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ISSN: 1895-5770
Gastroenterology Review/Przegląd Gastroenterologiczny
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www.egastroenterologia.pl
SCImago Journal & Country Rank
3/2019
vol. 14
 
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Liraglutide for non-alcoholic fatty liver disease in children and adolescents: has a new era arrived?

Dimitrios Ioannis Patoulias

Data publikacji online: 2019/09/27
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Liraglutide, an injectable glucagon-like peptide-1 receptor agonist (GLP-1RA), has been approved for use in adult patients with diabetes since 2010. There is an ongoing discussion regarding the potential role of liraglutide in the treatment of non-alcoholic fatty liver disease (NAFLD) in the paediatric population [1, 2]. To date, no solid evidence regarding any therapy of this disease exists, and thus no medication is currently recommended [3].
In the hallmark Liraglutide Efficacy and Action in NASH (LEAN) study, Armstrong et al. demonstrated that a significantly higher proportion of enrolled patients with non-alcoholic steatohepatitis (NASH) receiving liraglutide 1.8 mg daily, compared to those receiving placebo (relative risk (RR) = 4.5, 95% CI: 1.1–18.9), achieved the primary efficacy outcome, which was defined as the resolution of steatohepatitis (disappearance of hepatocyte ballooning) without worsening of fibrosis [4]. Concerning secondary efficacy outcomes, it was also shown that liraglutide induced a significant weight loss compared to placebo, equal to 4.39 kg [4]. Induction of delay in gastric emptying and increased satiation, as measured by maximum tolerated gastric volume, mediate the weight loss seen in patients treated with liraglutide [5]. A decrease in fasting hunger and energy intake and an increase in energy expenditure also characterise the liraglutide-induced weight loss [6].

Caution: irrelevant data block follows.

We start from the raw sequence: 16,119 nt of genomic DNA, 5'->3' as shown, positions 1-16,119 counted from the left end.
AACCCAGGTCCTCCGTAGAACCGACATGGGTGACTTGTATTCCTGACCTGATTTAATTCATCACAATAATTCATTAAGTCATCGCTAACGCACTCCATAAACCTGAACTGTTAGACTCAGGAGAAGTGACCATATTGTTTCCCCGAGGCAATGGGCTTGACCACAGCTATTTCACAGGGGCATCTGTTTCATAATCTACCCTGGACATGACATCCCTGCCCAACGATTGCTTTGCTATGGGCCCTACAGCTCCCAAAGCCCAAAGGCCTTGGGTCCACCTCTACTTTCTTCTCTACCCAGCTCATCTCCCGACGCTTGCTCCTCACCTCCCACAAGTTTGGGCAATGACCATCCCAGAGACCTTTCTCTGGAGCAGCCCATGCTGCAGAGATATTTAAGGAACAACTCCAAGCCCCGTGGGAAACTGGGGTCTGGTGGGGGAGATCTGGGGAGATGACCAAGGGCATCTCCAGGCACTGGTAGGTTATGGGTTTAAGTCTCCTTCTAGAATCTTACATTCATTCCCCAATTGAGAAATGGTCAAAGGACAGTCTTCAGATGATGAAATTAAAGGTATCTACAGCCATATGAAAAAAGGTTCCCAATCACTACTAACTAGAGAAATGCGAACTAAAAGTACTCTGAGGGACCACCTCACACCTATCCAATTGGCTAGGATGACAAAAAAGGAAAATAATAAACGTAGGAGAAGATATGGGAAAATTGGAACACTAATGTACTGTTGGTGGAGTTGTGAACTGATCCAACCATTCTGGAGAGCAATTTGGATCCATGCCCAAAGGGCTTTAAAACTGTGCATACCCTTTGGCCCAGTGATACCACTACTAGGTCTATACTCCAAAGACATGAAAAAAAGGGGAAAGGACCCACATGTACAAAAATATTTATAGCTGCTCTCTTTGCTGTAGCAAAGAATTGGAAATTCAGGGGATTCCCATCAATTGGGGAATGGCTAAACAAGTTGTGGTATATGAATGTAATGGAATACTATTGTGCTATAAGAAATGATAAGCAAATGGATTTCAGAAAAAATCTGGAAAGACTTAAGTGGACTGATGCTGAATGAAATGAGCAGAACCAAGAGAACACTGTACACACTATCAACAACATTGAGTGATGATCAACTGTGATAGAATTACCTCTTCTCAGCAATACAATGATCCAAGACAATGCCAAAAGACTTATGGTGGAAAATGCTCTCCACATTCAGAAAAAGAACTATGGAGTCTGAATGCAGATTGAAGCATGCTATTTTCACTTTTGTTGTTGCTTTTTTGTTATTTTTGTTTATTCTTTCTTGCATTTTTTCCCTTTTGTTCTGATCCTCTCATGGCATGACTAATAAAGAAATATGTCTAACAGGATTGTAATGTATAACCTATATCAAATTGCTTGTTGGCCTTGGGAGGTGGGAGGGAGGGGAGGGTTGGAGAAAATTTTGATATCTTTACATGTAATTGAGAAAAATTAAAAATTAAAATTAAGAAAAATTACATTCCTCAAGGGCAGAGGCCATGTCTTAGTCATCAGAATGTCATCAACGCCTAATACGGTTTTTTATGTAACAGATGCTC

The question that arises is whether liraglutide is a safe treatment option for paediatric patients. In a randomised, double-blind, placebo-controlled trial enrolling obese adolescents aged 12–17 years, Danne et al. demonstrated that there were no severe or serious treatment adverse events with liraglutide and no cases of treatment discontinuation, while liraglutide was effective, inducing an average weight loss equal to 2.55 kg [7]. However, there was a greater incidence of minor, symptomatic hypoglycaemic episodes and transient gastrointestinal adverse events among adolescents who were administered liraglutide. The pharmacokinetic profile was similar to that observed in adult patients [7]. Similar results were retrieved from another, recently published, randomised, double-blind, placebo-controlled trial enrolling obese children aged 7–11 years [8]. Mastrandrea et al. showed that liraglutide did not induce severe or serious adverse events, while it was more frequently associated with mild gastrointestinal adverse events. A few asymptomatic...


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